THIS one goes out to all my creative, shutterbug, artistic friends and family.
1. The New York Times had an arresting photo essay this week on children’s bedrooms around the world. As much as I love looking at pretty pictures, my favorite kind are the ones that tell a story. The story that documentary photographer James Mollison is telling in his new book, Where Children Sleep, is one of stark contrasts, between the little girl in Tokyo and her bedroom crammed with toys stuffed together on floor-to-ceiling shelves, and the four-year-old boy in Romania whose bedroom is a mattress on the ground on the outskirts of Rome. He shares the mattress with the rest of his family. The Times article that accompanies the images says:
Mr. Mollison’s new book, “Where Children Sleep,” had its origins in a project undertaken for a children’s charity several years ago. As he considered how to represent needy children around the world, he wanted to avoid the common devices: pleading eyes, toothless smiles. When he visualized his own childhood, he realized that his bedroom said a lot about what sort of life he led. So he set out to find others.
(The New York Times generally does stunning photo essays and multimedia features. I recommend poking around through those sections here and here.) Mollison lets his subjects tell the entire story, contrasting their portraits with visuals of their bedrooms. The children are photographed against a white background, allowing the entire focus to be on the child. (Kinda reminds me of a portrait photographer we studied at my media program in Bombay, August Sander, whose stark black-and-white pictures of ordinary people in the Weimar Republic revealed so much. I have hazy memories of piercing eyes, a stern man standing stiff and posed, an elegant dog in the foreground, stairs to the house at his back. Before seeing Sander’s images, I had thought that posed photographs could never be truthful; one needed to capture the image when the subject was free and in his or her natural environment, unaware of the camera’s steady gaze, but his beautiful photographs convinced me that even our poses give us away. In an article on the Minnesota Public Radio website, the author quotes Martin Weinstein of the Weinstein Gallery: “For me what makes him a great photographer is the truthfulness of the portraits, the directness of the portraits,” says Weinstein. “It’s his attempt to not induce any type of emotion. Very few of the pictures are taken where people are laughing or smiling or making facial expressions.”)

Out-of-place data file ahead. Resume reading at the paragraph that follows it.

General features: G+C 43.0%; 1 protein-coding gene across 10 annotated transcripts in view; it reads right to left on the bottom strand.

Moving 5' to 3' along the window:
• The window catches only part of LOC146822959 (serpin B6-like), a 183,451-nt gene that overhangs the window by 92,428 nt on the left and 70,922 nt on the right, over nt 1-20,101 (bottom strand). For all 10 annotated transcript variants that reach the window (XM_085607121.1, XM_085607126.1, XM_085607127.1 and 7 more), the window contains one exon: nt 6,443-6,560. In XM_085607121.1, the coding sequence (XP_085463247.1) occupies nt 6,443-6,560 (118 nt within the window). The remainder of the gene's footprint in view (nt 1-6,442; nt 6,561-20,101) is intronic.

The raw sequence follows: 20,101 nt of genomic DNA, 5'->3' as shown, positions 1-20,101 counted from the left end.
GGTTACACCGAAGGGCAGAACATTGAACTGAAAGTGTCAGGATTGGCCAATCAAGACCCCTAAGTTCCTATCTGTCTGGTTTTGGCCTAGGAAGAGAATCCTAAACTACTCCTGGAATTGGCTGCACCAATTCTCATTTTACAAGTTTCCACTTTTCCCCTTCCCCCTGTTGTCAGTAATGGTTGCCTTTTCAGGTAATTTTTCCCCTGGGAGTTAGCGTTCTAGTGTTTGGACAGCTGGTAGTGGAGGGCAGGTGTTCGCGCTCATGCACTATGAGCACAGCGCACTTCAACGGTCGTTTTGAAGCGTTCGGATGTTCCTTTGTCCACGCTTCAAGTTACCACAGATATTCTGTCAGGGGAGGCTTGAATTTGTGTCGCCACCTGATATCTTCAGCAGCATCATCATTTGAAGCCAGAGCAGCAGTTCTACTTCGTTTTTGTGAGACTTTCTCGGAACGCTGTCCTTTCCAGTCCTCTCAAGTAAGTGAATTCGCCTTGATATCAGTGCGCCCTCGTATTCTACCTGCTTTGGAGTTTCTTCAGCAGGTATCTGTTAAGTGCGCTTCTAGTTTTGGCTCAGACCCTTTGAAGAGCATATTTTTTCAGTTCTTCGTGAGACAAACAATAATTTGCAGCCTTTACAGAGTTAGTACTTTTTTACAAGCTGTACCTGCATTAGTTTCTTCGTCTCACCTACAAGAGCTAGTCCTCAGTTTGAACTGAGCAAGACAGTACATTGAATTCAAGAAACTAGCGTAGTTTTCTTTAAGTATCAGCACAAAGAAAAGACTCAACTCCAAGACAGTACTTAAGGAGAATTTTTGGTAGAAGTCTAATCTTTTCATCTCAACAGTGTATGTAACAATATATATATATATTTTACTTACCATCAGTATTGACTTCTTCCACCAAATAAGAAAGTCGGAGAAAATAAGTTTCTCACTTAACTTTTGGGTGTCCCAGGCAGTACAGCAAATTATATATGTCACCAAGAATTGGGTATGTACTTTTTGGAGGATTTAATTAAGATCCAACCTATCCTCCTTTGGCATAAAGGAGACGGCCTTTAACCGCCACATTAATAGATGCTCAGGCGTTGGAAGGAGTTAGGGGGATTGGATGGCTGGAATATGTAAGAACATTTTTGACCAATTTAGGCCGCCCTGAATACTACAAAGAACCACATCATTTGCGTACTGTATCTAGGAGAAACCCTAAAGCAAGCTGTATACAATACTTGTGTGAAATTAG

That was a looonng aside. Going back to the portraits of children’s bedrooms, I wanted to mention another portrait that I saw recently. It was not a photograph, but the film Stanley ka Dabba, made by Deepa Bhatia and Amole Gupte, the husband and wife team behind the fantastic film about an autistic child, Taare Zameen Par (before it was hijacked by Aamir Khan). I’m not going to review it here—though I loved it and recommend it highly—but want to say that the tension in the film is created by the lack of Stanley’s bedroom. If in Mollison’s photographs we get a sense of the children, their lives, their families, their homes, and their interests from the bedrooms, in the film Stanley ka Dabba the filmmaker’s deliberate secretiveness about Stanley’s personal space is just as telling. (Go see it to find out what I mean by that.)
2. I recently discovered iPhone photography, using a free app on my phone called Instagram. I hear that the paid app Hipstamatic is even better. From Foreign Policy‘s recent five-part photo series on the war in Afghanistan, with all the photographs taken with an iPhone and edited using Hipstamatic, I am mighty impressed.
Speaking of bedrooms, check out this lovely contrast between, on the left, refugee children peeping inside a makeshift house at the Charahi Qambar refugee camp on February 27, 2011, and on the right,Daniel Gretebeck, 21, from South Lyon, Michigan, rests on his cot at Forward Operating Base Minden, Helmand province, on October 31, 2010. Photographs by Balazs Gardi.
Here’s another of my favorites, from the fifth part in the series, See No Evil, by Omar Mullick, of Rahmatuallah Rahmani, who lost most of his family and children in an air strike in Helmand province sits at the mosque in the Charahi Qambar refugee camp on the outskirts of Kabul. There’s a kind of a haze that prevents us from seeing the two men clearly. It may be a function of the fact the picture was taken with a camera phone but it suits the mood perfectly. It feels like a cloud of grief that separates this man from us; his experiences are so terrible we cannot, from our privileged standpoint, even imagine what he feels.